Abstract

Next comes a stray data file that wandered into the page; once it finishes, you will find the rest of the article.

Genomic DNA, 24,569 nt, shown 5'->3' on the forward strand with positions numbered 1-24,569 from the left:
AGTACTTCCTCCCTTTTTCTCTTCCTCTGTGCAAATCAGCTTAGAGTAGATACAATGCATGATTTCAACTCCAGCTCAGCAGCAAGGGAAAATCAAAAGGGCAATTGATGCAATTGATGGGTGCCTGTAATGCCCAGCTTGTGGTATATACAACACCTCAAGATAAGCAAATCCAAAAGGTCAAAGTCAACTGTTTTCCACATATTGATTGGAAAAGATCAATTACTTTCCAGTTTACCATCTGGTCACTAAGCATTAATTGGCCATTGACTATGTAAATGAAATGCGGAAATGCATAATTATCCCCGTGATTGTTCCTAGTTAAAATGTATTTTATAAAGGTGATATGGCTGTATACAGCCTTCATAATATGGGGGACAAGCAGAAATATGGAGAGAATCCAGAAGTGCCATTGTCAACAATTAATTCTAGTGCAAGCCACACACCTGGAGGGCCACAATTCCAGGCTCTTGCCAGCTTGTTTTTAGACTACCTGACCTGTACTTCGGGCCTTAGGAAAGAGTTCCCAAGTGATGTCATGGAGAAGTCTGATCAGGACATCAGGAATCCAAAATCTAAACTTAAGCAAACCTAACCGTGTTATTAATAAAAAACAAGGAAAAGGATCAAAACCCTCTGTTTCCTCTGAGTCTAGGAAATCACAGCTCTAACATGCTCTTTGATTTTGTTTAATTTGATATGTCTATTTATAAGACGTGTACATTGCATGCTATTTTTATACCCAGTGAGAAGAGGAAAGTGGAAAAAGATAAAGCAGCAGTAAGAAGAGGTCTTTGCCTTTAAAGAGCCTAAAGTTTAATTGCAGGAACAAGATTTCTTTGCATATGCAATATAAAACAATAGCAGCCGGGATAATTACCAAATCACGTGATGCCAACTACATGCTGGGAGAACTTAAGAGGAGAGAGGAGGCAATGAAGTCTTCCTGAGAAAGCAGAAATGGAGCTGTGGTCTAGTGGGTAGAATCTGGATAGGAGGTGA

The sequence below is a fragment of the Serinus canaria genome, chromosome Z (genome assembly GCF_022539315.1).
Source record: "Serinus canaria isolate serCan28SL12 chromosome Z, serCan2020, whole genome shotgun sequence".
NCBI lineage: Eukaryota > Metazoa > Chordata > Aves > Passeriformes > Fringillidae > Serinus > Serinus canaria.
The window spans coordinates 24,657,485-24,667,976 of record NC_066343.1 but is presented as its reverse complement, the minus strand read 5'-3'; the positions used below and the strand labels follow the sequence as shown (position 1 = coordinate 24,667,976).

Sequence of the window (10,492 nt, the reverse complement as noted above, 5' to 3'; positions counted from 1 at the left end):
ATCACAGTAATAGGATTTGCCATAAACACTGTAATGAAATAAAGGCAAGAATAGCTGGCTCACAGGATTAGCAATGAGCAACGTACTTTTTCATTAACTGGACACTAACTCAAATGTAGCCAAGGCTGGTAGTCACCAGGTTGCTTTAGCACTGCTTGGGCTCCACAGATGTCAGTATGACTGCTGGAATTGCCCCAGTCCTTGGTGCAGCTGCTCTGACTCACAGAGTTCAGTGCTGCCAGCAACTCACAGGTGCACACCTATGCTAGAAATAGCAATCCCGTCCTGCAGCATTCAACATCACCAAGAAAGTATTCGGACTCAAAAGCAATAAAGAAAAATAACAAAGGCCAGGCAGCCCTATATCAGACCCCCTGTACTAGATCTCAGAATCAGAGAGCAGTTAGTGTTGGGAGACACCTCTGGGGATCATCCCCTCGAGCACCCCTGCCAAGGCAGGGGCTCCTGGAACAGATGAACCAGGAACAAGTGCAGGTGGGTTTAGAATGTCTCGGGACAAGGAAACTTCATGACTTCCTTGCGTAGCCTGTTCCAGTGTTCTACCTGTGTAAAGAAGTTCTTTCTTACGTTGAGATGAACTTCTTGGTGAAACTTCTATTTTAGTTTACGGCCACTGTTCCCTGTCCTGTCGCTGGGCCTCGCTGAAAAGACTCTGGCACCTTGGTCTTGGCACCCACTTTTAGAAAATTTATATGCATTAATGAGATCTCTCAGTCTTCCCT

An electromagnetic (EM) or seismic wave can induce seismic or EM waves because of the electrokinetic conversion based on the electric double layer in a fluid-saturated porous medium. We tested a new method for observing electroseismic and seismoelectric conversions in rock samples. Our method is designed to overcome the shortcoming of previous attempts to separate signals generated by a continuous electric or seismic source in a small container. We first observed acoustic fields around electrodes excited by an electric pulse in a water tank or in a water-saturated porous sample. In our approach, we immersed rock samples in a water tank and measure the seismic or electric responses using electric or acoustic pulses conveyed through the immersed electrodes or hydrophone. We measured electroseismic- and seismoelectric-frequency responses in Berea Sandstone and Westerly Granite samples at a frequency range of 15150kHz. The measurements clearly separate the effects of the electric source, background noises, and signals. We calculate the normalized electroseismic and seismoelectric coupling coefficients for rock samples and confirm our results by comparing them with those theoretically simulated in a closed-capillary model. The variation of normalized coupling coefficients in the frequency domain is similar to that in theoretical predictions. Our measurement method can be used to investigate electroseismic and seismoelectric properties for petroleum exploration applications.

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